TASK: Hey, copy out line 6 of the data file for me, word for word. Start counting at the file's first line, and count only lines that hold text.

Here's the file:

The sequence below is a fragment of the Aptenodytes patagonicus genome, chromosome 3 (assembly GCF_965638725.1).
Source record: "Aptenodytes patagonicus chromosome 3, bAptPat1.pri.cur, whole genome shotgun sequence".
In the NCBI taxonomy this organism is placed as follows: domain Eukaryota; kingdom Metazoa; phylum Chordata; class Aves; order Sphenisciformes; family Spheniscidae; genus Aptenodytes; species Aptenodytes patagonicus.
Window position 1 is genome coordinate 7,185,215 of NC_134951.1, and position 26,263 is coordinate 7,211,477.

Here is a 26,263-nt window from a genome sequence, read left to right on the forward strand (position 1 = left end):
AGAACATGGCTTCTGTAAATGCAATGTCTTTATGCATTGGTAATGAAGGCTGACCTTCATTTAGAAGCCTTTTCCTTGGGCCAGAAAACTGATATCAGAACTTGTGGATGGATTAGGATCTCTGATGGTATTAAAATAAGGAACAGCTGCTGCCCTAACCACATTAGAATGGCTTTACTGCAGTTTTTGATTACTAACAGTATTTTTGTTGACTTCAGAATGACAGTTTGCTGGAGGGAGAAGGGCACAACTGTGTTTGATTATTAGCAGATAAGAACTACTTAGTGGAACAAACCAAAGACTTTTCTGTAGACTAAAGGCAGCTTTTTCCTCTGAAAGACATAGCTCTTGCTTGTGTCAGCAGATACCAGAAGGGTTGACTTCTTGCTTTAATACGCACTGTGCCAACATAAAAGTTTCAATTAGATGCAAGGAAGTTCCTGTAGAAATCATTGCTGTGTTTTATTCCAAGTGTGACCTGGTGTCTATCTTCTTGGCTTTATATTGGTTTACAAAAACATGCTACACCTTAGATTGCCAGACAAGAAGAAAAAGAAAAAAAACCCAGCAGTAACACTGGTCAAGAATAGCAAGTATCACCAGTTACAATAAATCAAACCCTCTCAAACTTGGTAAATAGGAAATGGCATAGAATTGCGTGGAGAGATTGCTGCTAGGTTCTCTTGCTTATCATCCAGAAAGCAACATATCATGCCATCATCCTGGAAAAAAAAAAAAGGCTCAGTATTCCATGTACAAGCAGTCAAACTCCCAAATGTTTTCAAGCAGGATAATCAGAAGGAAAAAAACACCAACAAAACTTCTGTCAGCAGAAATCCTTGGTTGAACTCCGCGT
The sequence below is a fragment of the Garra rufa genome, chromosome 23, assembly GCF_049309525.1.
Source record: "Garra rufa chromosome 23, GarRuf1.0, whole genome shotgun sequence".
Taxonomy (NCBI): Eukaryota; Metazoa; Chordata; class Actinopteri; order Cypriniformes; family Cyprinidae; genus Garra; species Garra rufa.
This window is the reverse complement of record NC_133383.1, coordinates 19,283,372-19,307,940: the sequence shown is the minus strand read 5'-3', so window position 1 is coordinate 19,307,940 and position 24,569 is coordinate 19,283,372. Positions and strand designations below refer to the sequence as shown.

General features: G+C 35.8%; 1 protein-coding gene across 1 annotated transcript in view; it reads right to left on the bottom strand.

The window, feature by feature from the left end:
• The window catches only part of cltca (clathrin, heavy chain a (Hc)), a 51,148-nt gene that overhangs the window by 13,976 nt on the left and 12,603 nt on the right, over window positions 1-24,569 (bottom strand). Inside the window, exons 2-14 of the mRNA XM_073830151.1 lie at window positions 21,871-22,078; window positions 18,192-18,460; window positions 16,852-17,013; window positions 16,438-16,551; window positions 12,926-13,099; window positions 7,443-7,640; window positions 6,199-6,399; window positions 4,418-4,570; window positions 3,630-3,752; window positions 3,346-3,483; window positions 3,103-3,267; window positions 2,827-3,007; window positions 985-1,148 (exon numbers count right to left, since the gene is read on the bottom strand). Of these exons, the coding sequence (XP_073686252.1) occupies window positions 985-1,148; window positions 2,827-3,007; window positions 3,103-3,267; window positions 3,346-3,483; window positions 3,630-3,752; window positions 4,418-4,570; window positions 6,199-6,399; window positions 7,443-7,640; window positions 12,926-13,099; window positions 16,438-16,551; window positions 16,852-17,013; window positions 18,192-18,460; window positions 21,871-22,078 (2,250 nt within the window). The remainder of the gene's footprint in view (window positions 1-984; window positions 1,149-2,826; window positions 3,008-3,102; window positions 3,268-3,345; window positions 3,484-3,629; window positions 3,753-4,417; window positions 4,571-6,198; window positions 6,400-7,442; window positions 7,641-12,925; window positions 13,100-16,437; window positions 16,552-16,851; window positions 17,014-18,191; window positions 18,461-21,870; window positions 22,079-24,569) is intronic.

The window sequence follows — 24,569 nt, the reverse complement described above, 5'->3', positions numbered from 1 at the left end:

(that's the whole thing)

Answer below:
AGAACATGGCTTCTGTAAATGCAATGTCTTTATGCATTGGTAATGAAGGCTGACCTTCATTTAGAAGCCTTTTCCTTGGGCCAGAAAACTGATATCAGAACTTGTGGATGGATTAGGATCTCTGATGGTATTAAAATAAGGAACAGCTGCTGCCCTAACCACATTAGAATGGCTTTACTGCAGTTTTTGATTACTAACAGTATTTTTGTTGACTTCAGAATGACAGTTTGCTGGAGGGAGAAGGGCACAACTGTGTTTGATTATTAGCAGATAAGAACTACTTAGTGGAACAAACCAAAGACTTTTCTGTAGACTAAAGGCAGCTTTTTCCTCTGAAAGACATAGCTCTTGCTTGTGTCAGCAGATACCAGAAGGGTTGACTTCTTGCTTTAATACGCACTGTGCCAACATAAAAGTTTCAATTAGATGCAAGGAAGTTCCTGTAGAAATCATTGCTGTGTTTTATTCCAAGTGTGACCTGGTGTCTATCTTCTTGGCTTTATATTGGTTTACAAAAACATGCTACACCTTAGATTGCCAGACAAGAAGAAAAAGAAAAAAAACCCAGCAGTAACACTGGTCAAGAATAGCAAGTATCACCAGTTACAATAAATCAAACCCTCTCAAACTTGGTAAATAGGAAATGGCATAGAATTGCGTGGAGAGATTGCTGCTAGGTTCTCTTGCTTATCATCCAGAAAGCAACATATCATGCCATCATCCTGGAAAAAAAAAAAAGGCTCAGTATTCCATGTACAAGCAGTCAAACTCCCAAATGTTTTCAAGCAGGATAATCAGAAGGAAAAAAACACCAACAAAACTTCTGTCAGCAGAAATCCTTGGTTGAACTCCGCGT